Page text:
Petitions for divorce must also be based on valid grounds. The Orientalist myth that a Muslim man would simply have to say “I divorce thee” three times for a divorce to be valid is nothing but a myth. But in a sense it could be true because a Muslim woman, especially with wealth and stature, would not even wait for the second “I divorce thee”. She would ask for the divorce proceedings herself. If she were blameless, most if not all of the husband’s properties would be given to her.

Abandonment by the husband, a crime quite rampant in Manila and the West, carries very heavy punishment in Moro customary law. It is punishable by death.

Nowadays, I notice a rather strange phenomenon in Filipino Muslim-Christian relationship. I have met quite a number of Moros who have 2 or more wives. Surprisingly, these wives are Christians who converted to Islam. It is quite easy to spot them. They are usually covered from head to foot, are rather timid and walk a few paces behind their husbands. Moro wives are anything but timid and usually walk in front of their husbands. I wonder what mumbo jumbo these Moro guys tell these Christian lasses for them to be such submissive wives.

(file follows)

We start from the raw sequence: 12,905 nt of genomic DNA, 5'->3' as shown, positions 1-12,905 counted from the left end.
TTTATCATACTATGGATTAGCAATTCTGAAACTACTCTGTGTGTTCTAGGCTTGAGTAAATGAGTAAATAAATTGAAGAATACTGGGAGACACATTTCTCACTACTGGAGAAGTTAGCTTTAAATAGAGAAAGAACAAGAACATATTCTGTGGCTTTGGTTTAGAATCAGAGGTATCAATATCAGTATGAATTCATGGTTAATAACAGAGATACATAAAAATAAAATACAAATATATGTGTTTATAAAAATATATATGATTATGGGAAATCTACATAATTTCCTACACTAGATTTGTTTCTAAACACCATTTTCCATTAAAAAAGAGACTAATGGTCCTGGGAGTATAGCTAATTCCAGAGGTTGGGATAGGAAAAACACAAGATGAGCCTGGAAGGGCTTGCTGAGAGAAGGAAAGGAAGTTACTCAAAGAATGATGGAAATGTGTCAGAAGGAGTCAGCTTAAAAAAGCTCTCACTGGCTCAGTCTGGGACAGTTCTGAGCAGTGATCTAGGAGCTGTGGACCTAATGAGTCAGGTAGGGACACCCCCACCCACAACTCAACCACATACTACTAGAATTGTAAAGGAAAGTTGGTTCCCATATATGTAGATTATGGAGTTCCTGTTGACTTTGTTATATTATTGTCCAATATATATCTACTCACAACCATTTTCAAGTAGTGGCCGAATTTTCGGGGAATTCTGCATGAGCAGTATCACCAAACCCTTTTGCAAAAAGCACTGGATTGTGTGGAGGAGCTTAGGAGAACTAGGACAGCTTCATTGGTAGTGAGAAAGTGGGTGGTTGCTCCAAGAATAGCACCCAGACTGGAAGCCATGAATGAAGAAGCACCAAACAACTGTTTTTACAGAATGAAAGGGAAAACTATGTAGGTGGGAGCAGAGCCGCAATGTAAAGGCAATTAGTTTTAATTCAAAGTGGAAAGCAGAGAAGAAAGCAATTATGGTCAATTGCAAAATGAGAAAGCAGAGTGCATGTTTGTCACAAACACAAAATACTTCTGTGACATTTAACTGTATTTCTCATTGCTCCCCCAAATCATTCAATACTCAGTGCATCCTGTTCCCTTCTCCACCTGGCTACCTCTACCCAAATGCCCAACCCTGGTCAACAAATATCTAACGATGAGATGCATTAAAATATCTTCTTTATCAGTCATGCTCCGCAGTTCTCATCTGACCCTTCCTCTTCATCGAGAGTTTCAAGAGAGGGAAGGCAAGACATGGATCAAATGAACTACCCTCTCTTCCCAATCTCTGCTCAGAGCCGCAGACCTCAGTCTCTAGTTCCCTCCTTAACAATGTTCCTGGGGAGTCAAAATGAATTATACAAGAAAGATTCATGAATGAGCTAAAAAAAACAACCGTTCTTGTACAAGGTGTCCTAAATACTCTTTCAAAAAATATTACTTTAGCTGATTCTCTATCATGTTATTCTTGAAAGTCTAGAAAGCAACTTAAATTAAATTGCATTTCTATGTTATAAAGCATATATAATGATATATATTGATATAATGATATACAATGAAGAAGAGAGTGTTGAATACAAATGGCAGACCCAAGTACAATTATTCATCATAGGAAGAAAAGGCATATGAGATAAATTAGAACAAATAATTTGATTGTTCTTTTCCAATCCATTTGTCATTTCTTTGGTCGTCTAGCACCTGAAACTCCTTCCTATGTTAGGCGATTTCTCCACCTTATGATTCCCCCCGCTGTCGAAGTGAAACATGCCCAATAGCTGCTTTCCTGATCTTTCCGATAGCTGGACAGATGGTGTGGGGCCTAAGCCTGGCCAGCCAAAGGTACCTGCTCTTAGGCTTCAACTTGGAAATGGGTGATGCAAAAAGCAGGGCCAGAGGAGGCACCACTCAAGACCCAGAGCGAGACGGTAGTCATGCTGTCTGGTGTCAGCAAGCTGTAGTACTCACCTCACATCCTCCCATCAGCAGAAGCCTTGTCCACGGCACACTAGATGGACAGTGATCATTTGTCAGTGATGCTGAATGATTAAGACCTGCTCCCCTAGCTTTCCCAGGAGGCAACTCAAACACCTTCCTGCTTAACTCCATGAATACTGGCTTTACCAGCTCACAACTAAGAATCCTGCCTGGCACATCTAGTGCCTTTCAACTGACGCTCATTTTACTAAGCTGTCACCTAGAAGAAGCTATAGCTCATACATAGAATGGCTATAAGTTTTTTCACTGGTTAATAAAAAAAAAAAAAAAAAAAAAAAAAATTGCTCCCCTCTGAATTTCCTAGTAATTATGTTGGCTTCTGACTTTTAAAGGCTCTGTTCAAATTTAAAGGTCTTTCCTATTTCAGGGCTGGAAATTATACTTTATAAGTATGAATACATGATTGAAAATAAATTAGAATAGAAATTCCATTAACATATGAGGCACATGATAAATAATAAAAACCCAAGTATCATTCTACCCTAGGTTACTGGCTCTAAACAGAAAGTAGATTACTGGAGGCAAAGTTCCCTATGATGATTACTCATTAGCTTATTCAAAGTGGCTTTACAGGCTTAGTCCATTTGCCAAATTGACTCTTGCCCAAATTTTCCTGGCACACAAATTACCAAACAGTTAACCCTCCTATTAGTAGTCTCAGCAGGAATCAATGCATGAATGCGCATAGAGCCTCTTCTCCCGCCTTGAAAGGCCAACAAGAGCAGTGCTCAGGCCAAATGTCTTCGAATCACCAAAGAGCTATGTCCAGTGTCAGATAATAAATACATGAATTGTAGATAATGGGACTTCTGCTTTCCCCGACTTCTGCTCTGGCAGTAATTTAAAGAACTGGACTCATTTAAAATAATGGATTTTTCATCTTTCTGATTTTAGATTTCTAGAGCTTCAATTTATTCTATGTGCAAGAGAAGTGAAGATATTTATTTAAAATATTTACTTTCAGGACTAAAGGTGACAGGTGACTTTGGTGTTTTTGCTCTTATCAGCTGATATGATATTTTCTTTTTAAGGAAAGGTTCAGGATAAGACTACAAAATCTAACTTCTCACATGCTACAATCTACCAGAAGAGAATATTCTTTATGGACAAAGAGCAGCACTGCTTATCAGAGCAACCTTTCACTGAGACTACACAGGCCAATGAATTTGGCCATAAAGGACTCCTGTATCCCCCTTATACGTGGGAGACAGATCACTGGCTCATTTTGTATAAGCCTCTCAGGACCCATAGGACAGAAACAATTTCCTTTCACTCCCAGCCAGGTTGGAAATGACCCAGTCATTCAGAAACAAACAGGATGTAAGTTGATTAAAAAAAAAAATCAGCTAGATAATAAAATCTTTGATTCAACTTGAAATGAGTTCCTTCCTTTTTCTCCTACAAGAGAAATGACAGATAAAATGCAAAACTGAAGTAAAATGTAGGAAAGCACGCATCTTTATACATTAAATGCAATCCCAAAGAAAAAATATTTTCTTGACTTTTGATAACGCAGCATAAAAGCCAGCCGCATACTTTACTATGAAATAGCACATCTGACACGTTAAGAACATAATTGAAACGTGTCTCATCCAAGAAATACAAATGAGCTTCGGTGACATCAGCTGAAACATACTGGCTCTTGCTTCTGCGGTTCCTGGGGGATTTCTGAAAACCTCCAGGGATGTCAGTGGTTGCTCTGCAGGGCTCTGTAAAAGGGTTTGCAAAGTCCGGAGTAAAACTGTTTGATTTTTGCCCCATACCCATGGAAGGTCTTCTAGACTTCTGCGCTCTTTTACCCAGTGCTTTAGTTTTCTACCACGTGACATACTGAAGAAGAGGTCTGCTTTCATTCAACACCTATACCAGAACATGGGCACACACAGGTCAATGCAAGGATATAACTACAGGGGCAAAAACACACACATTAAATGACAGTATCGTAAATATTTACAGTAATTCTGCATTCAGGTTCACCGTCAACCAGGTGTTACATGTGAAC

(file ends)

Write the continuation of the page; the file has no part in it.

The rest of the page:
On the other hand, married Christian men are converting to Islam in order to marry their mistresses, without divorcing their wives. Again, I wonder what mumbo jumbo these guys tell their wives. This practice is sanctioned neither by Islamic nor civil law. I asked my relatives who are lawyers and they told me that the lawful wives could sue for bigamy, adultery and concubinage.

So for Christian-turned-Muslim guys currently enjoying the best of both worlds (the wife’s and the mistress’s), beware. Your Christian wives might just meet a friendly neighborhood Moro lawyer and decide to bring you to court.

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Published in The Philippine Post. 12 February 2000.  One of the 7 (Seven) Finalists in the Manila Rotary Club’s Gawad Kalinangan Journalism Awards 2001.